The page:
Photo: Rox Rez 2

A view from the walking trails along the Roxborough Reservoir

It’s no secret that Northwest Philadelphia is one of the greenest sections of any city in the world. The Wissahickon section of Fairmount Park is one of the best reasons for that reputation. In Upper Roxborough, just off of Ridge Avenue at Port Royal, however, is one of the best kept secrets in the Philadelphia Park system: The Upper Roxborough Reservoir Preserve.

Stand along the old path that rings the 35-acre site, a stone’s throw from the Andorra Shopping Center, and you’d swear you were in some rural, wooded area in central Pennsylvania, not the 6th largest city in the country.

This is one of the many reasons Rich Giordano has fought to preserve this urban oasis. Giordano, president of both the Friends of the Upper Roxborough Reservoir Preserve and the Upper Roxborough Civic Association, is a retired parole officer who grew up in South Philadelphia. He moved to Roxborough in 2000. 

“Just listen to this,” he says on the trail along the park, noting the steady stream of bird song and toad calls. 

“I lived in South Philadelphia growing up, and you could cut the grass with a pair of scissors,” Giordano said. “Now I live in a neighborhood where they close the roads for toads to migrate.”

“I lived in South Philadelphia growing up, and you could cut the grass with a pair of scissors,” Giordano said. “Now I live in a neighborhood where they close the roads for toads to migrate.”

That toad migration Giordano referred to is the annual Toad Detour in which volunteers prevent traffic from squashing hundreds of toads that migrate from winter hibernation spots in the nearby Schuylkill Environmental Center every spring to mate and lay eggs in the shallow pools left in the northern basin of the reservoir. 

“I think people, if they don't live here and don't experience this, don't have any clue just how unique how it is,”

“I think people, if they don't live here and don't experience this, don't have any clue just how unique how it is,” he said.

The fact that the park is standing at all is a testament to the work of Giordano and many other volunteers in the Friends organization, who ensured the old site of the Roxborough Water Works was not developed into homes, apartments and even, Giordano says, into a training facility for the Philadelphia Eagles.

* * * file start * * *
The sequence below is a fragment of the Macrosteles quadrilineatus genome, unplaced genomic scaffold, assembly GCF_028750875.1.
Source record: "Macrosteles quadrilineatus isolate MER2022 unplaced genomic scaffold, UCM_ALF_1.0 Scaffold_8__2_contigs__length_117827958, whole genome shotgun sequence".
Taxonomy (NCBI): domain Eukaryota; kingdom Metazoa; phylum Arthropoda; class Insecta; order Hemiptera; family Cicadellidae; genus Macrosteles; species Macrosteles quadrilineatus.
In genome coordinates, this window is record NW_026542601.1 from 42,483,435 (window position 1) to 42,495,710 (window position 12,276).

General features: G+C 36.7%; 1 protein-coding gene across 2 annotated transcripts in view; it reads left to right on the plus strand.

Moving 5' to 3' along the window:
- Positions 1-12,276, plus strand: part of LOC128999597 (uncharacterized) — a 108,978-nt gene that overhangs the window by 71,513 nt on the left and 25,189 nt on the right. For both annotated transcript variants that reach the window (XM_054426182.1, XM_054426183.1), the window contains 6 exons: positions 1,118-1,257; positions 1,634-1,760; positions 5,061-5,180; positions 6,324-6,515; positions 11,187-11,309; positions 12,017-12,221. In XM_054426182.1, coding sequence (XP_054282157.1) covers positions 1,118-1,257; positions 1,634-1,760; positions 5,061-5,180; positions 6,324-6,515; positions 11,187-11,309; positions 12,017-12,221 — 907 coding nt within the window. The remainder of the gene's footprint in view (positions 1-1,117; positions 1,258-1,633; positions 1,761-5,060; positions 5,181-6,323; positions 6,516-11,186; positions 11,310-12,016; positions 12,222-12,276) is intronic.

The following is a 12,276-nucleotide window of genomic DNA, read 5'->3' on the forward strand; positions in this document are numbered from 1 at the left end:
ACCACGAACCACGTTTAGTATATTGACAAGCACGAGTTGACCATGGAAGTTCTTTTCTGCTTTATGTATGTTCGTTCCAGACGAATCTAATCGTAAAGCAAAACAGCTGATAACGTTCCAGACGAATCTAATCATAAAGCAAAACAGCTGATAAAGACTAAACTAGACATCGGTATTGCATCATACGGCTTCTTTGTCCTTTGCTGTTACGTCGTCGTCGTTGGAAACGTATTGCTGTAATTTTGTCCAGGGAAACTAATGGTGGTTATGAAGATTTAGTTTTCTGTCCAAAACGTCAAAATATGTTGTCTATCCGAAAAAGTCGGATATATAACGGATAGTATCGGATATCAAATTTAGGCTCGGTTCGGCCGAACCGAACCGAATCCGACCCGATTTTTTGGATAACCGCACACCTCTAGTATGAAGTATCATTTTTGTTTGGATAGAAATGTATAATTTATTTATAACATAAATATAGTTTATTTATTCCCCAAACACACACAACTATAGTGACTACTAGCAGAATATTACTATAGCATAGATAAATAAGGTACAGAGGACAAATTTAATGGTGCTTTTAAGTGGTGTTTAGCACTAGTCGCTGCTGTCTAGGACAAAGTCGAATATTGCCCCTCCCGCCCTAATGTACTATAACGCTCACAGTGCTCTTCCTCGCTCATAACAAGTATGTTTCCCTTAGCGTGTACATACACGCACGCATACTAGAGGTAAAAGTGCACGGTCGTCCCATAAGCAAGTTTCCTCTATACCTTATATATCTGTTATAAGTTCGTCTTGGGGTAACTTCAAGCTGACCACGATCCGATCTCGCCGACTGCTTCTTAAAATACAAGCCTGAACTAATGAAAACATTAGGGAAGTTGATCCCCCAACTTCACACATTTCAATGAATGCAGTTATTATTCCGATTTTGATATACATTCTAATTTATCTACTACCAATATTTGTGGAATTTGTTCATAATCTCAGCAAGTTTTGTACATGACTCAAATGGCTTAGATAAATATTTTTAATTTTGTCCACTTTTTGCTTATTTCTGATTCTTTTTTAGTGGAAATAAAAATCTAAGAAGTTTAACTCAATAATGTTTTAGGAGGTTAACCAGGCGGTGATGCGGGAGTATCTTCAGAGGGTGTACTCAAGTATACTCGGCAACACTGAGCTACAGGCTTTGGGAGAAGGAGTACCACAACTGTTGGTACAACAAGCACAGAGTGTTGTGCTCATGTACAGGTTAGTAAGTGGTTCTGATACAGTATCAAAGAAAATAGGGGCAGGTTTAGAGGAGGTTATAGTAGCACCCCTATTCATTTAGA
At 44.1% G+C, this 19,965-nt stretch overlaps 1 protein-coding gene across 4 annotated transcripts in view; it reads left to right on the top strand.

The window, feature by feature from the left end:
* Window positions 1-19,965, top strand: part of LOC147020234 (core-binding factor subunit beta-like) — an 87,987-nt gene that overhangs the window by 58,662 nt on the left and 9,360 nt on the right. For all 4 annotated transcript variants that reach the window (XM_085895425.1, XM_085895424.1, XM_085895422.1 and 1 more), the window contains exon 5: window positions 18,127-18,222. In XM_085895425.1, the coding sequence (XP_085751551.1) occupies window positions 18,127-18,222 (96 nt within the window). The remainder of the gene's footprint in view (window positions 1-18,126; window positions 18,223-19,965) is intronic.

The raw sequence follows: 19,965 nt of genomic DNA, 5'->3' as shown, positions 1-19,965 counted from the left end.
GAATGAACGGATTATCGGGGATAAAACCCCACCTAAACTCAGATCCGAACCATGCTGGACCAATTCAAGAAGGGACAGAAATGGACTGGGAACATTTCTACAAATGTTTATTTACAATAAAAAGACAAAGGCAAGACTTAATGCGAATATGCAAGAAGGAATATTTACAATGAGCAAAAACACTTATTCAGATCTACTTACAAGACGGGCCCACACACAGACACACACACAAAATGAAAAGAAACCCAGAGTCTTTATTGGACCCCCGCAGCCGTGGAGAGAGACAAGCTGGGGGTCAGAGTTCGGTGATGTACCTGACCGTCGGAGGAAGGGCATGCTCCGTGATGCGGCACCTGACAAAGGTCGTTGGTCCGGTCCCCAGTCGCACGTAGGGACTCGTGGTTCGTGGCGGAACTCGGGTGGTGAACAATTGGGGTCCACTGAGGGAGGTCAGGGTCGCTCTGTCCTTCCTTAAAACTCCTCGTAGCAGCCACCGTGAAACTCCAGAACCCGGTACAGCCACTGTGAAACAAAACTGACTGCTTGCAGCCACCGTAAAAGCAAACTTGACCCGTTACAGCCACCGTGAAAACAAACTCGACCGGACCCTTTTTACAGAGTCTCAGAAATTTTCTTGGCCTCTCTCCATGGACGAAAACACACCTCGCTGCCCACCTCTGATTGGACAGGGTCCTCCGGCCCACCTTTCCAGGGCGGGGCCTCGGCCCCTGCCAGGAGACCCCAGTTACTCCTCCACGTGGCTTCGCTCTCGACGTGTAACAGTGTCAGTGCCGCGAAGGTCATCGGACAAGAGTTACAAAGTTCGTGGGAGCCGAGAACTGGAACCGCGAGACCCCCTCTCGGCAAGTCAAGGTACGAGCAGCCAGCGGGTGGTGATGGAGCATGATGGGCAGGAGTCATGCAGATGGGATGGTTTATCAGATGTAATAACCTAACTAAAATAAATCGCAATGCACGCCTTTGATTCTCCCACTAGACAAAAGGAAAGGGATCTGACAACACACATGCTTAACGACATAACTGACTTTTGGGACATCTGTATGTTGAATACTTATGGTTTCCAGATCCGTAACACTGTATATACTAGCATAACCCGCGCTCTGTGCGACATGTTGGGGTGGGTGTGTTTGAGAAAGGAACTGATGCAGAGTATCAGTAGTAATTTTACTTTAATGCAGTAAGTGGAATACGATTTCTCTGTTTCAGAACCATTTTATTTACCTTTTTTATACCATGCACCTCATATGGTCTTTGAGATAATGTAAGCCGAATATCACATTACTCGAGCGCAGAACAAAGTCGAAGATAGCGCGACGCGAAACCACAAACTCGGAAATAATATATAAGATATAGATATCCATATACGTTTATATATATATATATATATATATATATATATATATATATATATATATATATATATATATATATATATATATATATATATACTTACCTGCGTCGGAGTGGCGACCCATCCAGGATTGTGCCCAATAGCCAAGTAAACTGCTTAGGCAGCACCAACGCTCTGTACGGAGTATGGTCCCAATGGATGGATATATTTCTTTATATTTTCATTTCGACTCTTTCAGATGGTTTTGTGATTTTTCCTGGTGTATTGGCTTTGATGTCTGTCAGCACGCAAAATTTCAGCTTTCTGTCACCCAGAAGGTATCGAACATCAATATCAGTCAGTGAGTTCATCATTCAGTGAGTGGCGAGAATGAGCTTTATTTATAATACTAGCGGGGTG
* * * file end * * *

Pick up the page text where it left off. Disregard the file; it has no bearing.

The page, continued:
History

The Roxborough Water Works was a response to the growing population of Roxborough in the mid to late 1800s. In 1890, the city began construction of two basins that would hold 147 million gallons for the waterworks at one of the highest points in the city -- 414 feet above sea level -- along Port Royal Avenue. It was filled with water from the Schuylkill River, which was transferred from a pump house at Flat Rock Dam in Shawmont. The water works was an expansion of a smaller reservoir in Roxborough at Eva and Dearnley Streets, behind Shawmont School.

The reservoir went online at the end of that decade. A massive slow sand filter tank just north of the reservoir was added and operational by 1910. 

In 1962, new filtering methods and the pump station at Queens Lane in East Falls made the Upper Roxborough Reservoir obsolete and it was closed for good in 1962, its massive basins drained of water. By the time Giordano moved to Roxborough in 2000, the abandoned reservoir was a tangle of weed trees, trash and a favorite site for the unsavory.

“It wasn't the most appealing place for people to come,” he said. “Except for people who don't like appealing places.”

In 2006, Giordano recalls, local residents who had been working hard to fend off development at the site decided to work together to improve it.

“It kind of occurred to a small group of us, rather than keep fighting all this, you'd be better off trying to become stewards of it. To make it your own. And that would be the way to preserve it,”